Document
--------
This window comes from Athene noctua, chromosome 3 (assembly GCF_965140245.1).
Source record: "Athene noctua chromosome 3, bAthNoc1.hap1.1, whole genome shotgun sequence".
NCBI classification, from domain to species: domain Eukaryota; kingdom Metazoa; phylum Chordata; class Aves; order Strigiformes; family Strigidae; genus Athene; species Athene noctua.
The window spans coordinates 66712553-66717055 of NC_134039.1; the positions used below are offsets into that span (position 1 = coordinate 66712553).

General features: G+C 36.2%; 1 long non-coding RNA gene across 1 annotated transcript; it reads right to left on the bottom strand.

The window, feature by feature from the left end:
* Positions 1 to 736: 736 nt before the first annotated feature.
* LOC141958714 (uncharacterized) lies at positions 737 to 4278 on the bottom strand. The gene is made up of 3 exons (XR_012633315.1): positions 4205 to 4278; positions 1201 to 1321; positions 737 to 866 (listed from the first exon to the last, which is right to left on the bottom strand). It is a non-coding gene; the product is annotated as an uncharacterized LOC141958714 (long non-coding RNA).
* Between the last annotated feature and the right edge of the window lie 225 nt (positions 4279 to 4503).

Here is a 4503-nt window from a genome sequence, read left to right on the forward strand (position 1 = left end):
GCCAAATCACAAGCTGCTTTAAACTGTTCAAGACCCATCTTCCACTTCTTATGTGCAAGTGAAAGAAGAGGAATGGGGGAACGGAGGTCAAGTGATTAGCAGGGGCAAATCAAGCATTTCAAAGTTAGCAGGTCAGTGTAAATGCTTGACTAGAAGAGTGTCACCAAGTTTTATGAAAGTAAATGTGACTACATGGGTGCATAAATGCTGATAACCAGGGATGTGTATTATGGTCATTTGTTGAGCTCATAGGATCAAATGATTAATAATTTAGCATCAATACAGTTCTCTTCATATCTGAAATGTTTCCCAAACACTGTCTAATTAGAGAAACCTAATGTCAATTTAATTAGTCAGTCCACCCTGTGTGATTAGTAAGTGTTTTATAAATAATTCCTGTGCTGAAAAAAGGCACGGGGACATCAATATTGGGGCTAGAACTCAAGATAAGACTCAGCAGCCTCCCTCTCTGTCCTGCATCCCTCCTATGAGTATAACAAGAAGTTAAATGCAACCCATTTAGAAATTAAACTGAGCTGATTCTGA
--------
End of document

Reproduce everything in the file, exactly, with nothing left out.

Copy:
This window comes from Athene noctua, chromosome 3 (assembly GCF_965140245.1).
Source record: "Athene noctua chromosome 3, bAthNoc1.hap1.1, whole genome shotgun sequence".
NCBI classification, from domain to species: domain Eukaryota; kingdom Metazoa; phylum Chordata; class Aves; order Strigiformes; family Strigidae; genus Athene; species Athene noctua.
The window spans coordinates 66712553-66717055 of NC_134039.1; the positions used below are offsets into that span (position 1 = coordinate 66712553).

General features: G+C 36.2%; 1 long non-coding RNA gene across 1 annotated transcript; it reads right to left on the bottom strand.

The window, feature by feature from the left end:
* Positions 1 to 736: 736 nt before the first annotated feature.
* LOC141958714 (uncharacterized) lies at positions 737 to 4278 on the bottom strand. The gene is made up of 3 exons (XR_012633315.1): positions 4205 to 4278; positions 1201 to 1321; positions 737 to 866 (listed from the first exon to the last, which is right to left on the bottom strand). It is a non-coding gene; the product is annotated as an uncharacterized LOC141958714 (long non-coding RNA).
* Between the last annotated feature and the right edge of the window lie 225 nt (positions 4279 to 4503).

Here is a 4503-nt window from a genome sequence, read left to right on the forward strand (position 1 = left end):
GCCAAATCACAAGCTGCTTTAAACTGTTCAAGACCCATCTTCCACTTCTTATGTGCAAGTGAAAGAAGAGGAATGGGGGAACGGAGGTCAAGTGATTAGCAGGGGCAAATCAAGCATTTCAAAGTTAGCAGGTCAGTGTAAATGCTTGACTAGAAGAGTGTCACCAAGTTTTATGAAAGTAAATGTGACTACATGGGTGCATAAATGCTGATAACCAGGGATGTGTATTATGGTCATTTGTTGAGCTCATAGGATCAAATGATTAATAATTTAGCATCAATACAGTTCTCTTCATATCTGAAATGTTTCCCAAACACTGTCTAATTAGAGAAACCTAATGTCAATTTAATTAGTCAGTCCACCCTGTGTGATTAGTAAGTGTTTTATAAATAATTCCTGTGCTGAAAAAAGGCACGGGGACATCAATATTGGGGCTAGAACTCAAGATAAGACTCAGCAGCCTCCCTCTCTGTCCTGCATCCCTCCTATGAGTATAACAAGAAGTTAAATGCAACCCATTTAGAAATTAAACTGAGCTGATTCTGA